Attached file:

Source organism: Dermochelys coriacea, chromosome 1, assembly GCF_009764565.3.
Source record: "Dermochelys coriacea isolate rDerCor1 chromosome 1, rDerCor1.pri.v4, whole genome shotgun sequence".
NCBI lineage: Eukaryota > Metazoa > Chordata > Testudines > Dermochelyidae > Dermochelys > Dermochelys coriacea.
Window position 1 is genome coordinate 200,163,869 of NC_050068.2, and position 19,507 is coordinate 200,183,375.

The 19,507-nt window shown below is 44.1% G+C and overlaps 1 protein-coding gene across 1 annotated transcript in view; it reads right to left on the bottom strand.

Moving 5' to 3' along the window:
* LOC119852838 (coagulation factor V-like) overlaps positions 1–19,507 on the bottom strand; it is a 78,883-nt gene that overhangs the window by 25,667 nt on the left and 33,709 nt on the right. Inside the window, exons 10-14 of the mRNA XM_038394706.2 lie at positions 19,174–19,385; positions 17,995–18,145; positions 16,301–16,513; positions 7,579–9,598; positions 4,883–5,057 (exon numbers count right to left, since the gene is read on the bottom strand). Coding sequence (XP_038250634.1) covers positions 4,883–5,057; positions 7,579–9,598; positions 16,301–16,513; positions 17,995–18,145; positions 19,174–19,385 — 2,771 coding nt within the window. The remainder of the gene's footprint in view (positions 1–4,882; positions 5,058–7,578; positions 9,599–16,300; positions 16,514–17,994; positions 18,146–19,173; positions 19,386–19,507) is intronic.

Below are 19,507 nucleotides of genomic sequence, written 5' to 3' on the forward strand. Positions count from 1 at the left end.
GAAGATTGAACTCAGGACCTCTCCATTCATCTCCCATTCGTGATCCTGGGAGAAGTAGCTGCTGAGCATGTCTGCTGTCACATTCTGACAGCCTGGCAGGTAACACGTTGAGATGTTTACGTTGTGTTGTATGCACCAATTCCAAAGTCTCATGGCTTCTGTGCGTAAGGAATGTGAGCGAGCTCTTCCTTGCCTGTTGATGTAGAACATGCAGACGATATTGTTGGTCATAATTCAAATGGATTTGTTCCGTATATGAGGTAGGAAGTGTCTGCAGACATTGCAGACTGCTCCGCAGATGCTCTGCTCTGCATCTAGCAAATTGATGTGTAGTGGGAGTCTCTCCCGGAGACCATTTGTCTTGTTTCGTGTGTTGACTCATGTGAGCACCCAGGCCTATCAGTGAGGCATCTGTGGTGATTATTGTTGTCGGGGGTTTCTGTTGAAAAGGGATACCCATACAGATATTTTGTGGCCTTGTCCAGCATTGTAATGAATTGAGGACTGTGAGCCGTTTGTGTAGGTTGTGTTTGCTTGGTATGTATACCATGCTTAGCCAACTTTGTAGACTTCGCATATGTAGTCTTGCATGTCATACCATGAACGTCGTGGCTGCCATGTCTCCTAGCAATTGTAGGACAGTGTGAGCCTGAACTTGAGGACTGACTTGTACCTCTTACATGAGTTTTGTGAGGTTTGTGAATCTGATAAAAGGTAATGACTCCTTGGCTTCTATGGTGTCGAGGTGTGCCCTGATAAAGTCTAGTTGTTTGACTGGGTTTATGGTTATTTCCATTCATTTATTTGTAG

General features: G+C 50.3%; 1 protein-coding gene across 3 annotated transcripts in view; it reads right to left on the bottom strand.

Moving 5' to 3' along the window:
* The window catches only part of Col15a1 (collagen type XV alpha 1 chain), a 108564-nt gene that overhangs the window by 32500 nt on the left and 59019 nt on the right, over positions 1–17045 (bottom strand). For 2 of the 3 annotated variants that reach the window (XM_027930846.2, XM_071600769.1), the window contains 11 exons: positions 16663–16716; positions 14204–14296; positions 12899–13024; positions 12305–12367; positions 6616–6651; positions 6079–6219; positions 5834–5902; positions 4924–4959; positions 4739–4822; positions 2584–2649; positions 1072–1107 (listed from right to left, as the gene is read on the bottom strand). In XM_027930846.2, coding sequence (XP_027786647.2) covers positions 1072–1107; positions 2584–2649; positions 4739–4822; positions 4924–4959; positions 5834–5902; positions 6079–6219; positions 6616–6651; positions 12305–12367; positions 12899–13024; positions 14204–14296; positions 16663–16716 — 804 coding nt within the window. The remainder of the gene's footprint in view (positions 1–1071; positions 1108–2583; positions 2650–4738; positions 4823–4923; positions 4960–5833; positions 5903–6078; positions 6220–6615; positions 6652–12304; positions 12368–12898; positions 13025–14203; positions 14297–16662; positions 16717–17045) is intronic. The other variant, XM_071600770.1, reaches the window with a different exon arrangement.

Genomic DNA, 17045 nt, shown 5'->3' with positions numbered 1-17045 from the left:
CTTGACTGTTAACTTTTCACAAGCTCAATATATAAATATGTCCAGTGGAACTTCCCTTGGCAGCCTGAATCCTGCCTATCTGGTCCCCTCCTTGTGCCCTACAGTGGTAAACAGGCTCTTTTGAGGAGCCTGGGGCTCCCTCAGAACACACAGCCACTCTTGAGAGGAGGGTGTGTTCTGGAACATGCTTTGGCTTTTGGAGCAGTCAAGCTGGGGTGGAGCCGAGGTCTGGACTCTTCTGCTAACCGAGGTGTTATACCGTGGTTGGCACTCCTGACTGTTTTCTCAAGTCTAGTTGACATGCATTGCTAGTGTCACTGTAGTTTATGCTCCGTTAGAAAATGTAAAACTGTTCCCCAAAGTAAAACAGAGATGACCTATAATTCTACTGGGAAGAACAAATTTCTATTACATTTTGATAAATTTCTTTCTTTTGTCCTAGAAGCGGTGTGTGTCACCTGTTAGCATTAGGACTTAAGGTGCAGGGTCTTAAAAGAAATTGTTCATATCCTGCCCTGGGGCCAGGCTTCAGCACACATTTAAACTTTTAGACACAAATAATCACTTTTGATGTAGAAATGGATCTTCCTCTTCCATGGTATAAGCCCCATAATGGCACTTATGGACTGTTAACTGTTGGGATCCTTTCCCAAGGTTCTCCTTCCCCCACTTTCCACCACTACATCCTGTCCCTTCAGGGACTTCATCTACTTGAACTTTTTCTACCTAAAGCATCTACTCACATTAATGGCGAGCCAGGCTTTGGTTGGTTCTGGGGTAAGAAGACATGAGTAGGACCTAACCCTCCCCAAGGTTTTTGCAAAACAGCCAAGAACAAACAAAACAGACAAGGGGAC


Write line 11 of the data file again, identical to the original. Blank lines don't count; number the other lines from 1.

Moving 5' to 3' along the window: